France finished top of Group A after a twice-taken penalty by Wendie Renard gave them victory over Nigeria in an incident-packed Women’s World Cup game.
The initial penalty – awarded after a video assistant referee review for a foul on Viviane Asseyi – hit the post.
But keeper Chiamaka Nnadozie was ruled to have moved off her line early and Renard slotted the re-taken spot kick.
Despite losing 1-0, Nigeria still have a big chance of making the last 16 as one of the best third-placed teams.
Group winners France, meanwhile, head to Le Havre to meet as yet unknown opponents on June 23.
This was an unconvincing display by Corinne Diacre’s side against a team ranked 38th in the world, with France guilty of wasteful finishing before the late drama in Rennes.
Meanwhile, Germany punished an error-strewn display from South Africa to finish top of Group B at the Women’s World Cup.
The two-time winners had ample chances to win by more than 4-0 against debutants Banyana Banyana, who leave France having failed to earn a point.
Melanie Leupolz headed in the opener, then an awful error by keeper Andile Dlamini gifted Sara Dabritz a tap-in.
Wolfsburg’s Alexandra Popp nodded in a third before the break and Lina Magull added another from a yard out.
NIGERIA, FRANCE PERFORMANCE
France boss was full of praise for Renard, saying: “I’d like to commend the courage Wendie showed.
“She had that tenacity to go back to the penalty spot and take that kick.”
Nigeria boss Thomas Dennerby described his players as “heroes” before, when asked about the twice-taken penalty, adding: “If I give you my honest feelings, they’ll probably send me home so it’s better I don’t say anything.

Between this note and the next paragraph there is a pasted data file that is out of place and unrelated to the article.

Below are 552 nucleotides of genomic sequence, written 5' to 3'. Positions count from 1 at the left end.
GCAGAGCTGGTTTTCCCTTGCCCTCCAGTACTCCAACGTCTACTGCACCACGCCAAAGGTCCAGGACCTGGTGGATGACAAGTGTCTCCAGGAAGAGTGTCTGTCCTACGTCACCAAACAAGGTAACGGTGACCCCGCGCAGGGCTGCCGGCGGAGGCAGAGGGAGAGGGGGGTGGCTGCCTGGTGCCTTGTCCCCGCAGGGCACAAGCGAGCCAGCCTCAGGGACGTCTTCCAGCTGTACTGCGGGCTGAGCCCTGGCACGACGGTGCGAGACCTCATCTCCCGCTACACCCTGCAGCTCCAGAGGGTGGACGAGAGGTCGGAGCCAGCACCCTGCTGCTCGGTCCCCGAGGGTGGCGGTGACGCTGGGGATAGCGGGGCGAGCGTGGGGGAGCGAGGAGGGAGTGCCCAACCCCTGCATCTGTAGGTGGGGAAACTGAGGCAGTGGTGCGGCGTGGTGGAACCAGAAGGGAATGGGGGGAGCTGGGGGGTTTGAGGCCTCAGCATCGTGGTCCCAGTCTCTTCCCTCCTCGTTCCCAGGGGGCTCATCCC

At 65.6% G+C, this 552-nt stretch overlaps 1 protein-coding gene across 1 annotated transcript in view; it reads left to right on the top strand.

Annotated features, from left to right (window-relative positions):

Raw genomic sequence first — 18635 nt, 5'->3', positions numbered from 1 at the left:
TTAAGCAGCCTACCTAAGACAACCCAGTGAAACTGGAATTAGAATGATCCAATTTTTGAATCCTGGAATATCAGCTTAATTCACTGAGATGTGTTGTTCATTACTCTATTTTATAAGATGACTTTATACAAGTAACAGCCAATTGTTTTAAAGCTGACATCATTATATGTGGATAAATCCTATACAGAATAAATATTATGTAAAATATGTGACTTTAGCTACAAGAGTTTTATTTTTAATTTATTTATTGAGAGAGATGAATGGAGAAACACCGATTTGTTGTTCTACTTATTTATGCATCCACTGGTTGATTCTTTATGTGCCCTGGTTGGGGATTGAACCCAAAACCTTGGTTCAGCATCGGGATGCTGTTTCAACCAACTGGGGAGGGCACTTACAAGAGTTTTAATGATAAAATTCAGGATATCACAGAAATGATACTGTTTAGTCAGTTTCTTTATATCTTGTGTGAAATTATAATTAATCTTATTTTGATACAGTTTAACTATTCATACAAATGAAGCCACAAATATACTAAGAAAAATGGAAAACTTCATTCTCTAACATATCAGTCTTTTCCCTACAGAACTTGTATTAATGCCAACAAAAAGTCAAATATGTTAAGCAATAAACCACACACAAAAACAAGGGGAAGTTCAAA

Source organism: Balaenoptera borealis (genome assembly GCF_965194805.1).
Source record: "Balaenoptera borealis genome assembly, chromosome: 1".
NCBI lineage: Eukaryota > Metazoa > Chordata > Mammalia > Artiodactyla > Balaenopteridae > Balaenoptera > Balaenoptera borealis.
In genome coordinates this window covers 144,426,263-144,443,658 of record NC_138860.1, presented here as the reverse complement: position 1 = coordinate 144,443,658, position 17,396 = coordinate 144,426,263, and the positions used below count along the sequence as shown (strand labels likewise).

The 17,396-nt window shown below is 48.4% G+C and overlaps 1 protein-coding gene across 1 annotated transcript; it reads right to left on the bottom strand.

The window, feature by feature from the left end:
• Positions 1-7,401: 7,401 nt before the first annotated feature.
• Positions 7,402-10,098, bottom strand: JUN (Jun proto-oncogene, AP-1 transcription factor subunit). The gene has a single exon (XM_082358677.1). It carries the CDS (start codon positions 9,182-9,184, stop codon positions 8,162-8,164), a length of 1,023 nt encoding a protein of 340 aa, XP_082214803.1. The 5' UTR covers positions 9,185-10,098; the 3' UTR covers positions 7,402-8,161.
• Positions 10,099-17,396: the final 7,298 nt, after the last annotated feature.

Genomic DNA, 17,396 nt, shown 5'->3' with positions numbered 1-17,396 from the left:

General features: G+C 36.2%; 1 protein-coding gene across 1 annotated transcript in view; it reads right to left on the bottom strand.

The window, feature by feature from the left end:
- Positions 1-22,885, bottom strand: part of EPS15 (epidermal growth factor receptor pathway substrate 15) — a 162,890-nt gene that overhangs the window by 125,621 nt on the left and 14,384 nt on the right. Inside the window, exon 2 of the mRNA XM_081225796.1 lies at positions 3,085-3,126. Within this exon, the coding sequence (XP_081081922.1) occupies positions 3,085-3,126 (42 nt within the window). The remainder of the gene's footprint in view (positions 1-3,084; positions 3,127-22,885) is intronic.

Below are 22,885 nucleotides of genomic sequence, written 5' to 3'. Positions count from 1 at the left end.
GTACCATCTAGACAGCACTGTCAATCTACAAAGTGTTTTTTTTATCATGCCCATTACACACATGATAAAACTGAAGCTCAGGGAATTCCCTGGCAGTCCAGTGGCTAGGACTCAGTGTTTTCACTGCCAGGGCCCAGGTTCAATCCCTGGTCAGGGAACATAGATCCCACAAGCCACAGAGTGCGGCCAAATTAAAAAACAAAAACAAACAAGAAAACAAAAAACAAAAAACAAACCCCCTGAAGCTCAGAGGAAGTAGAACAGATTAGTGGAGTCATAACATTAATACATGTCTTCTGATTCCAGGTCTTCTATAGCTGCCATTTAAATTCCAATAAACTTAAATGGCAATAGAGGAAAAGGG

“Of course I’m disappointed by the result, France is a really good team and don’t need support from anybody to win games.
“The girls were fighting so well, they followed the match plan and it’s getting destroyed by people that we’re not so happy with.”
Nigeria, who had produced a gritty defensive performance, were on course for a deserved point when a penalty was awarded after a VAR check following Ngozi Ebere’s foul on Asseyi.
Ebere, who had been booked in the first half, was sent off for a second yellow card before Renard’s first penalty hit a post. However, the officials adjudged 18-year-old Nnadozie had left her line early and Renard duly scored from the second attempt.
It continued Renard’s eventful World Cup – the Lyon player now has three goals at this tournament in addition to scoring a calamitous own goal.
“When it came to it, the players were asking me whether I wanted to take another go at it, and I decided I was going to take the penalty again,” said Renard.
“It was very good for the team, and also for me as well.”
From 1 June, new laws came into force, including one that states the keeper must have one foot partly on the goal line (or above it if jumping) when the kick is taken.
It was heartbreak for Nigeria, who had produced a disciplined defensive performance to frustrate a partisan 28,267 crowd in Rennes.
France carved out plenty of chances but it was not until the 65th minute that they managed a first shot on target, Amel Majri shooting straight at the keeper.
Asked if she was satisfied with her side’s efforts, Diacre added: “No, I think I’m always going to be asking my players to go that one step further.
“Yes, we were able to secure this third win, even though it wasn’t easy for us. I think because it was so difficult, it makes the win all the sweeter.”
Nigeria will have to wait to see if they qualify as a best-placed third place side. They have only qualified once before for the knockout stages, in 1999.